3. Jack Russell

    Maybe it’s time for the rest of the world to apply full sanctions on the USA – nothing in or out – until they learn to mind their own business, instead of everbody elses? Time Out for the global bullies sounds good to me.

  4. Chris

    Australia needs to be more independent at international forums. Where is the spirit of John Curtin who once defied Winston Churchill and brought back the 7th AIF Division to save Australia from a Japanese invasion.

  5. Lalnama

    As stated today maybe the USA is the problem , not actually assisting with solutions but adding to them or causing world disharmony

  6. Mia

    The governments of South and North Korea are meeting to sort out a peace solution without the input of others. It seems the world has not learnt anything from such conflicts as the Vietnam war.

  7. Paul

    Thanks Denis,

    I’m on board the peace train!

    I hope that positive talks can continue between the north and south.

    I also hope that the testing that we saw last year also stops. It helps no one. It isolates the north even further, which is not fair on its people.

    Let’s have a peaceful and caring 2018.

  8. Glenorchy McBride

    My Opinions on The KOREAN Drama?

    I think it may be sensible to give The Young King a productive way to prove himself to The West ~ by INCLUDING him, rather than EXCLUDING him.

    Anybody can see that any in public position of responsibility given to him, he will do his best, and utilize the entire resources of his country to produce exceptionally high-quality outputs.

    The UN could invite The Young King to personally assume a Public Position of High Non-Military Responsibility as head of a UN Policy Group.

    Art thou Shocked, O Muggle?

    A Genuine Responsibility of Profound Significance that will give him the opportunity for ongoing public attention, in The West.

    A Global Warming Policy Panel would be the sort of panel, I think.

    He might have some new thinking on the problems, and he will certainly activate every academic in South Korea to competitively produce better solutions than The Western Governments have yet produced.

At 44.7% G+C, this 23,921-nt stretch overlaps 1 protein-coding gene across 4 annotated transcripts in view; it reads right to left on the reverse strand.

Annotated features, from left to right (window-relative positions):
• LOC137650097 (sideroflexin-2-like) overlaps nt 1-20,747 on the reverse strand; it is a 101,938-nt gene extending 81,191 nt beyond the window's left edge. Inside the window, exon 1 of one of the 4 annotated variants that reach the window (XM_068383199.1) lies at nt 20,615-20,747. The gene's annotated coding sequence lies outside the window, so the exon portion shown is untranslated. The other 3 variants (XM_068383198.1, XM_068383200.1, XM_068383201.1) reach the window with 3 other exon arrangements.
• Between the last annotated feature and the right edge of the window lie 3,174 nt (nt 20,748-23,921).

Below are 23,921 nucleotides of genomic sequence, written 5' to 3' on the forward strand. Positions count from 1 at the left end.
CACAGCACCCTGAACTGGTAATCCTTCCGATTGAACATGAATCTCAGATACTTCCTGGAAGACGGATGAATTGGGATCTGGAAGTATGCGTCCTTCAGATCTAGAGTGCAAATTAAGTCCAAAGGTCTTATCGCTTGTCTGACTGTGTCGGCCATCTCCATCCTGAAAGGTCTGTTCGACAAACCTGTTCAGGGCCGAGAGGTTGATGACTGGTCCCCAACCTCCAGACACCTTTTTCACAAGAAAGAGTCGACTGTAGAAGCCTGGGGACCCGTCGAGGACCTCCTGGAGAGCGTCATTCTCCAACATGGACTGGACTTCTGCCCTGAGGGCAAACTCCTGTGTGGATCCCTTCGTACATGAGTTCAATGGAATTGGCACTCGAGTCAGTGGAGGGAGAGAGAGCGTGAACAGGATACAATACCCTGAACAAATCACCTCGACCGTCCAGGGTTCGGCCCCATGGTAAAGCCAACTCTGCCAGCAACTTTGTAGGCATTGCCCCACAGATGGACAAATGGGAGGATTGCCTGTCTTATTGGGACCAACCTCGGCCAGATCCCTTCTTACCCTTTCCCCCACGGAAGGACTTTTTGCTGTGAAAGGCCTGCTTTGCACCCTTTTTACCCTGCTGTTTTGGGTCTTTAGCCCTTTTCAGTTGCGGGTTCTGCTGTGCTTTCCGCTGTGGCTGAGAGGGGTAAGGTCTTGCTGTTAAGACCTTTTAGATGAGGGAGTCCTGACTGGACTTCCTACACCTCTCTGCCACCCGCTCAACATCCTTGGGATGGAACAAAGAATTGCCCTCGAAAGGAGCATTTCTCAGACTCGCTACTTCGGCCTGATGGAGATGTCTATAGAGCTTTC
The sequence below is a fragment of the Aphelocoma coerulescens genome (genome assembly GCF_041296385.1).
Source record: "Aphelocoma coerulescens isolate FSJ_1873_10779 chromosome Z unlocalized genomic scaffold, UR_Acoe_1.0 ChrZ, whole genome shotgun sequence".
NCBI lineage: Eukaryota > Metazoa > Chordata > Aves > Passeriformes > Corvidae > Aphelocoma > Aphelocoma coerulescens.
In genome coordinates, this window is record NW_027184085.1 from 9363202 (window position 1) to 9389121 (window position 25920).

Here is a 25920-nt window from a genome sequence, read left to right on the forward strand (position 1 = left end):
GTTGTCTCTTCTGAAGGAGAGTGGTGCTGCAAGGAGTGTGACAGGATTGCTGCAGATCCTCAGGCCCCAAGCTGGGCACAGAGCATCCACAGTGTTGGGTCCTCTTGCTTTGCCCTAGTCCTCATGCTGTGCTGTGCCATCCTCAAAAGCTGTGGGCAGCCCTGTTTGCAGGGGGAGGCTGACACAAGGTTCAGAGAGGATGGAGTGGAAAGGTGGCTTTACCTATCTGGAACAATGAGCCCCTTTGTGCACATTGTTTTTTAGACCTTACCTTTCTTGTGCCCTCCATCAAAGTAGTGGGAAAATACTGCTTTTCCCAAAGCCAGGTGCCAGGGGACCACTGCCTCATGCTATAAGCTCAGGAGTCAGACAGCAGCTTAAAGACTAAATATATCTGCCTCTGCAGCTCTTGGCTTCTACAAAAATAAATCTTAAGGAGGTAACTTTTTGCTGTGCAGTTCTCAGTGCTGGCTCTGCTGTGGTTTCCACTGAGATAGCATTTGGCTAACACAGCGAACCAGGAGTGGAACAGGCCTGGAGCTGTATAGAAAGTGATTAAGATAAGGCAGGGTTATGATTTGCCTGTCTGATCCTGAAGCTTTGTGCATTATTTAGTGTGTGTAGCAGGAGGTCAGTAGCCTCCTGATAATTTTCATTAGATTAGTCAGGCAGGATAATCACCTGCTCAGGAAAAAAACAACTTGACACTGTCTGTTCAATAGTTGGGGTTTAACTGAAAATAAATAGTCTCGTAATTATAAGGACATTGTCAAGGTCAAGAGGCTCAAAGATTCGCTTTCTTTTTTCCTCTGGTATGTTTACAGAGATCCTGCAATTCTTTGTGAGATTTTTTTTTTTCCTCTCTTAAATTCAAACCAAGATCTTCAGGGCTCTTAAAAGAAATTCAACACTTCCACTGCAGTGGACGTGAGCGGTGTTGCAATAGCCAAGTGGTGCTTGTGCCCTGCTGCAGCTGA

He will need to be The Number One Man on The Panel ~ and the position should be a genuine honour, not merely a second or third rank insult.

    And then we will GENUINELY recognize, acknowledge, and edify him for his successes ~ without any political pettiness of refusing to acknowledge “different” people when they demonstrate virtuosity.

    If he is trying to Prove himself, and we have isolated him and allowed him no other ways of expression, then is it not sensible to give him an opportunity show his that he has the qualities of character to be a Contributing and Responsible Member of The World Community?

    I think he merely wants us to understand that he is not ^!@&#% to be kicked around.

    Therefore, the act of arguing with him is not necessary in the same way as it was with countries who were genuinely out to achieve violence, martial horror, and world domination.

    In fact, the act of arguing with him on this point is the act of disagreeing with him on the central emotional premise at play, i.e. that he is “not ^!@&#% to be kicked around” ~ and I think that is premise on which it is both genuinely dangerous to argue with him.

    Because he obviously isn’t “^!@&#% to be kicked around, regardless of how you might sneer at him”.

    He is genuinely worthy of respect, whatever you might think of him.